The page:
Giusto Pio was born in Castelfranco Veneto, Italy, in 1926. He inherited a passion for music from his father, who played several instruments without ever having attended regular schools.
At 13 he began to study violin in Marghera and three years later he was accepted at the Liceo Musicale Cesare Pollini of Padua. In 1941 he moved to Venice, where he studied composition and violin under Luigi Enrico Ferro, the last great violinist of the "Venetian School", at the Benedetto Marcelli Conservatory.
Pio graduated in violin in 1947, a few years later he got married and moved to Milan. During the '50s he received important national and international awards and entered the RAI orchestra of Milan (Italian television orchestra) as Concertino violin, a role that enabled him to acquire, in about thirty years of activity in close contact with the best directors and performers of the world, a wide experience in the field of orchestral-symphonic and operatic music.
During the '60s and the '70s, he also carried out an intense didactic activity with the best Milanese and Italian chamber music ensembles, contemplating a vast repertoire of music that, starting from the Middle Ages and Renaissance (Letitiae Musicae, the pioneer group in Italy for Medieval and Renaissance music), went through the Italian Baroque (Complesso Strumentale Italiano, Symposium Musicum Milano, Giovane Quartetto di Milano, Complesso Barocco di Milano, etc.), and then reached the contemporary music of today with many premières of the greatest Italian living composers.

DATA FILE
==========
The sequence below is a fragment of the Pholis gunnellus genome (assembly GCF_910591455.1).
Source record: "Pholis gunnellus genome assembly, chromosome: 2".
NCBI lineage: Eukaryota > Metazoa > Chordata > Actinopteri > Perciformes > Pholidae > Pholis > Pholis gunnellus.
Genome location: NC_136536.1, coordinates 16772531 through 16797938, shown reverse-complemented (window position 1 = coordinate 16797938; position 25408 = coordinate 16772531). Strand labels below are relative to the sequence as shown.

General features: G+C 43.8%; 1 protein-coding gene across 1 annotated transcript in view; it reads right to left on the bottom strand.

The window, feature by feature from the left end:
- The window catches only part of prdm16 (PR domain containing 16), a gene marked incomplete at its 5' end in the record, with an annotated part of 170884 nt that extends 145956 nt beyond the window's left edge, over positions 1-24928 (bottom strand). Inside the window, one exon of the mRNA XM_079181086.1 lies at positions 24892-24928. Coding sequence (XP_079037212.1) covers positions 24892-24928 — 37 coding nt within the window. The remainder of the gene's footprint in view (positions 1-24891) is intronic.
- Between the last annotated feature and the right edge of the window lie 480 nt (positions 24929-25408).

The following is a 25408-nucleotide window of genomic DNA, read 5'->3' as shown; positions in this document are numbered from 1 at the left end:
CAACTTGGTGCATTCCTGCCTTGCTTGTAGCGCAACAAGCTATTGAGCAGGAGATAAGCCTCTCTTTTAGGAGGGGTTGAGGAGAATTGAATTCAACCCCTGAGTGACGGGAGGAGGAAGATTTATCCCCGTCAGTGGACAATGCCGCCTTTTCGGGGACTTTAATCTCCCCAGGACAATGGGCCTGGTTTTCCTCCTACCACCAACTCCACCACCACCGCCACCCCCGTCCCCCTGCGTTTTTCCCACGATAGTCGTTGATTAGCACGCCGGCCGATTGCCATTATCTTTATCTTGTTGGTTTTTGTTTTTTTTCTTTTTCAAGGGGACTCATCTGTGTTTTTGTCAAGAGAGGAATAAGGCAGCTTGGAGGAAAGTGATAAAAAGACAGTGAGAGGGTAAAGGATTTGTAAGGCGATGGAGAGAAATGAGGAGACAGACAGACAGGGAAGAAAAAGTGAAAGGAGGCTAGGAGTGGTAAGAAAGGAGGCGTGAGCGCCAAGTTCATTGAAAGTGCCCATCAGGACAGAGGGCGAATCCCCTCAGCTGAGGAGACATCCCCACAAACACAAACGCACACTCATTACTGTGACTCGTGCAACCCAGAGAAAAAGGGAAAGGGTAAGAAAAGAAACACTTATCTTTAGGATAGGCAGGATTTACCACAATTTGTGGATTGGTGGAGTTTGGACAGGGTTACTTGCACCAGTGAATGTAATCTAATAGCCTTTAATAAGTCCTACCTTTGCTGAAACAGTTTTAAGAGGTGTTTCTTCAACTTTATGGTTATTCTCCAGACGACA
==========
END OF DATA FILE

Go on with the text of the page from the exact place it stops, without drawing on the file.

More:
Over the years Giusto Pio has participated in several recordings for the major record companies of the time (Ricordi, Angelicum, Vox, Decca). These musical performances were always philologically attentive, thanks to the help of musicologists such as Francesco Degrada and Raffaello Monterosso of the Musical Paleography School of Cremona.
At the same time, his expertise was also in demand in the field of Popular Music, and Pio has worked as a session musician adding his instrument to the recordings of many famous Italian singers of the '50s and '60s, including Claudio Villa, Luciano Tajoli, Nilla Pizzi, Tony Dallara, Betty Curtis, Domenico Modugno, Adriano Celentano and Mina.
Franco Battiato and Giusto Pio in the late '70s